Herein lies the difficulty. Even though the average person involved in maintenance can read this editorial and agree with it in principle, the average shop supervisor will still push and push and push a person to work faster on electrical problems, or rudely accuse them of wastefully using the schematics (read “tool”) the manufacturer provides.
If you put all of these factors together in proper context, you get a situation that makes you wonder why anything gets fixed at all. If not that, it creates an image of a situation that explains why it takes as long and costs as much as it does to solve electrical faults.
My purpose here is to get you to stop and ask yourself; Does it makes any sense that systems on vehicles that function using insanely simple concepts - literally hundreds of years old in some cases - should be so doggoned difficult to fix?
Until the trucking industry grabs the wheel at 9:00 and 3:00 o’clock position, assertively steers the discussion about this problem to a safe and productive location, and then applies the parking brake for the duration, nothing will change.
I have faith that all who read this will agree that electrical problems are the most costly and confusing, and that finding enough mechanics who have the moxie to become a “good electrical man” is next to impossible.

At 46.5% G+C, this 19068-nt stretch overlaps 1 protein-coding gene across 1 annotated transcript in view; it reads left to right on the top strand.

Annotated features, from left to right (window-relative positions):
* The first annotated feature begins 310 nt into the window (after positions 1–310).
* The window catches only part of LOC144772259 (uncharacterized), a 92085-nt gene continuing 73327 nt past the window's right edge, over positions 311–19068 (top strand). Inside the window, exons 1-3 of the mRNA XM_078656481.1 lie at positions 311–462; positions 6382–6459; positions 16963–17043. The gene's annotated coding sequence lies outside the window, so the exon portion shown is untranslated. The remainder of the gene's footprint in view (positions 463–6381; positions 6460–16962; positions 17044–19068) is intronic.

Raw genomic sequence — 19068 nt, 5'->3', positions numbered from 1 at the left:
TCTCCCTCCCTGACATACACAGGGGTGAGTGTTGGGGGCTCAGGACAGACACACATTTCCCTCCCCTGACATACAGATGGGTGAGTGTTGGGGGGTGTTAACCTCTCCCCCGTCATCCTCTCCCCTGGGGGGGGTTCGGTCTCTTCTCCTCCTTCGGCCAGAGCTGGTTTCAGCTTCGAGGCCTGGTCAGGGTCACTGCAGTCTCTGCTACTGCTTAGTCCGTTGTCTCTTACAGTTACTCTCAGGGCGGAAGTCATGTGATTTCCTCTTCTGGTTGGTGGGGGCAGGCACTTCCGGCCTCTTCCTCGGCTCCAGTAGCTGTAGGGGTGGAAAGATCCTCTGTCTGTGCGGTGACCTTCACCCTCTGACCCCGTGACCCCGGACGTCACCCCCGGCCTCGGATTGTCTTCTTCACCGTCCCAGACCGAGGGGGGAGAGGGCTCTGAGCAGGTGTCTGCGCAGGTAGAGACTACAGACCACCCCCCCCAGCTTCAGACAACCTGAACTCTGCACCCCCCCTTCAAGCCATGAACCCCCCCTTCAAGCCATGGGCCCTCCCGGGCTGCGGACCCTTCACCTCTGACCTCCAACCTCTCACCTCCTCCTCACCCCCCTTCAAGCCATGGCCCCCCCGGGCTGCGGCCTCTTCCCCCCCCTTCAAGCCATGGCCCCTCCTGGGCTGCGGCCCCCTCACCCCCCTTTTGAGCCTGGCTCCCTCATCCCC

But I wonder if any will agree that the problem is one that is long past due for examination and one that if solved, could have the greatest impact on truck maintenance in the history of the industry. The manufacturers are not slowing down the electrification of the vehicles, but they didn’t invent, and they don’t own, the principles they use to build the trucks fleets operate.
Isn’t it reasonable that you are the ones who should be dictating to them how they will build them, rather than they being the ones who tell you what you have to accept?
I’m serious here. It really doesn’t have to be so difficult.
Dan Sullivan is a professional vehicle electrician and electrical trainer, member of TMC and the founder of Sullivan Training Systems - the only technician-owned training company dedicated solely to electrical training specifically for mechanics in the heavy equipment and heavy truck industries. He has more than 25 years experience as a mechanic and 20 years as a technical teacher. Since 1996, he has taught his streamlined diagnostic methods to more than 4,000 technicians employed by every major U.S. and European truck manufacturer. He is the author of Fundamental Electrical Troubleshooting, a 200-page practical electrical shopbook, and is the inventor of TESlite Voltmeter Leads - a tool that allows an instantaneous load test of wiring to locate corrosion with a digital voltmeter.
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